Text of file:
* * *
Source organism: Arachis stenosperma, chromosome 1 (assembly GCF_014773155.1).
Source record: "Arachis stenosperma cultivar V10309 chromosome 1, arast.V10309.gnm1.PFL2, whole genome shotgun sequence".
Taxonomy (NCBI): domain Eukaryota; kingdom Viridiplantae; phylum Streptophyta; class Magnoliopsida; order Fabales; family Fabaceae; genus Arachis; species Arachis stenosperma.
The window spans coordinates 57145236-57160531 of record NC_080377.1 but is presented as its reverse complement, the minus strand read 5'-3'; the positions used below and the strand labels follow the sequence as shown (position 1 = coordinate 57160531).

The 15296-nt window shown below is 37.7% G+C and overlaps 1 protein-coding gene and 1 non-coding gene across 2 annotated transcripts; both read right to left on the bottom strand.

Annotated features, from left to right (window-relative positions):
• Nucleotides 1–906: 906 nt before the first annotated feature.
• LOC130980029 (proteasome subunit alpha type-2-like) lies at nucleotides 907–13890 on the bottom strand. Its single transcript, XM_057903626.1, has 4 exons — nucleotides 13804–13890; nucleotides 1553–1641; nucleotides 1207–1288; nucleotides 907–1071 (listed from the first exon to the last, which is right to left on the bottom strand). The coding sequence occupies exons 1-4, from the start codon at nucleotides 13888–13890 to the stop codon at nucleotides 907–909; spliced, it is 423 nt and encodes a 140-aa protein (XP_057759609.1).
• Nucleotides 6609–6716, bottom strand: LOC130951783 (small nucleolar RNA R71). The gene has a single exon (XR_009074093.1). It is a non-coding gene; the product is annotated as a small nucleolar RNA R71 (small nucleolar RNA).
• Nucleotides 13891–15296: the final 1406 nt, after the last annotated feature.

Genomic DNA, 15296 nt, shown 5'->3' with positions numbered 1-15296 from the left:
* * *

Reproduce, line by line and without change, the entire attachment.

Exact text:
Source organism: Arachis stenosperma, chromosome 1 (assembly GCF_014773155.1).
Source record: "Arachis stenosperma cultivar V10309 chromosome 1, arast.V10309.gnm1.PFL2, whole genome shotgun sequence".
Taxonomy (NCBI): domain Eukaryota; kingdom Viridiplantae; phylum Streptophyta; class Magnoliopsida; order Fabales; family Fabaceae; genus Arachis; species Arachis stenosperma.
The window spans coordinates 57145236-57160531 of record NC_080377.1 but is presented as its reverse complement, the minus strand read 5'-3'; the positions used below and the strand labels follow the sequence as shown (position 1 = coordinate 57160531).

The 15296-nt window shown below is 37.7% G+C and overlaps 1 protein-coding gene and 1 non-coding gene across 2 annotated transcripts; both read right to left on the bottom strand.

Annotated features, from left to right (window-relative positions):
• Nucleotides 1–906: 906 nt before the first annotated feature.
• LOC130980029 (proteasome subunit alpha type-2-like) lies at nucleotides 907–13890 on the bottom strand. Its single transcript, XM_057903626.1, has 4 exons — nucleotides 13804–13890; nucleotides 1553–1641; nucleotides 1207–1288; nucleotides 907–1071 (listed from the first exon to the last, which is right to left on the bottom strand). The coding sequence occupies exons 1-4, from the start codon at nucleotides 13888–13890 to the stop codon at nucleotides 907–909; spliced, it is 423 nt and encodes a 140-aa protein (XP_057759609.1).
• Nucleotides 6609–6716, bottom strand: LOC130951783 (small nucleolar RNA R71). The gene has a single exon (XR_009074093.1). It is a non-coding gene; the product is annotated as a small nucleolar RNA R71 (small nucleolar RNA).
• Nucleotides 13891–15296: the final 1406 nt, after the last annotated feature.

Genomic DNA, 15296 nt, shown 5'->3' with positions numbered 1-15296 from the left: